Your husband tells you he’s leaving. Or maybe it’s your choice to divorce him. Either way, the end of the marriage is the beginning of the divorce, a legal process that can feel overwhelming.
I recently chatted with New York civil litigator Valerie Calistro, who used to specialize in divorce law, about her advice for women facing the Big D.
1) What are three or four key things women should know as they begin the process?
One option to consider is mediation. That is a big trend now. If there is not a complicated asset picture, and the parties are relatively amicable, this can be a way to save a ton of money. Basically, someone who is both an attorney and a mediation expert works with both parties to hammer out an agreement.
If a woman thinks a divorce may be on the horizon, she needs to learn as much about the parties’ assets. In many cases, the husband controls the checkbook and manages the assets for the family. It’s important for the wife to find out as much information about the joint assets, or any assets the husband has in his own name, as soon as possible. Once a man decides to file for divorce, he may start moving money around and hiding some of the assets. I encourage women to make copies of any account statements they can find—IRAs, stocks, bonds, bank statements, anything. Also, make copies of tax returns.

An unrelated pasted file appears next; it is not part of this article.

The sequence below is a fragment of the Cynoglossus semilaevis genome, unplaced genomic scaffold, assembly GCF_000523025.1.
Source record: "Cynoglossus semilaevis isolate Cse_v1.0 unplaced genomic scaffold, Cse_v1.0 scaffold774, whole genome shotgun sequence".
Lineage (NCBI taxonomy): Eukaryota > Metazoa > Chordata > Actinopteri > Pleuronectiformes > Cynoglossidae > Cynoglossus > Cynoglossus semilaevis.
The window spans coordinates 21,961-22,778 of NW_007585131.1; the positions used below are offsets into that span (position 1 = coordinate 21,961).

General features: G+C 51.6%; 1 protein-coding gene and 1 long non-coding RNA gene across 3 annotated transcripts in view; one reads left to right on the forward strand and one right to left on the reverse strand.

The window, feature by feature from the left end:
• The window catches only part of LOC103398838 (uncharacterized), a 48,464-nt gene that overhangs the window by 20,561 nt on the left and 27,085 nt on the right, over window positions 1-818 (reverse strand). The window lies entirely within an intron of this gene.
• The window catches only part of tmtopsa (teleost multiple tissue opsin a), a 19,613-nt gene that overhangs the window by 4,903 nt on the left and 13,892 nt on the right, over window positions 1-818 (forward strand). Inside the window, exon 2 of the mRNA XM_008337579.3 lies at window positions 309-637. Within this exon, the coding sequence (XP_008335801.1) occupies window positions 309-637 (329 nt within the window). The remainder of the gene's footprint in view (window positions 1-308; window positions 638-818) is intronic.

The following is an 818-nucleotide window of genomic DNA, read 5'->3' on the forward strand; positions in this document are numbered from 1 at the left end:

Know that laws vary state by state. For instance, in some states, if you owned property before you got married, or receive money by a will bequest, and never commingle these assets with joint assets, this property still belongs to you alone after the divorce. In other states, that is not always true. Also, some states have set formulas for figuring out child support.
Finally, if your husband hires his own attorney, you need to hire one too. Do not just use his, even if you feel amicable. That attorney is working for your husband and is going to have his best interests at heart.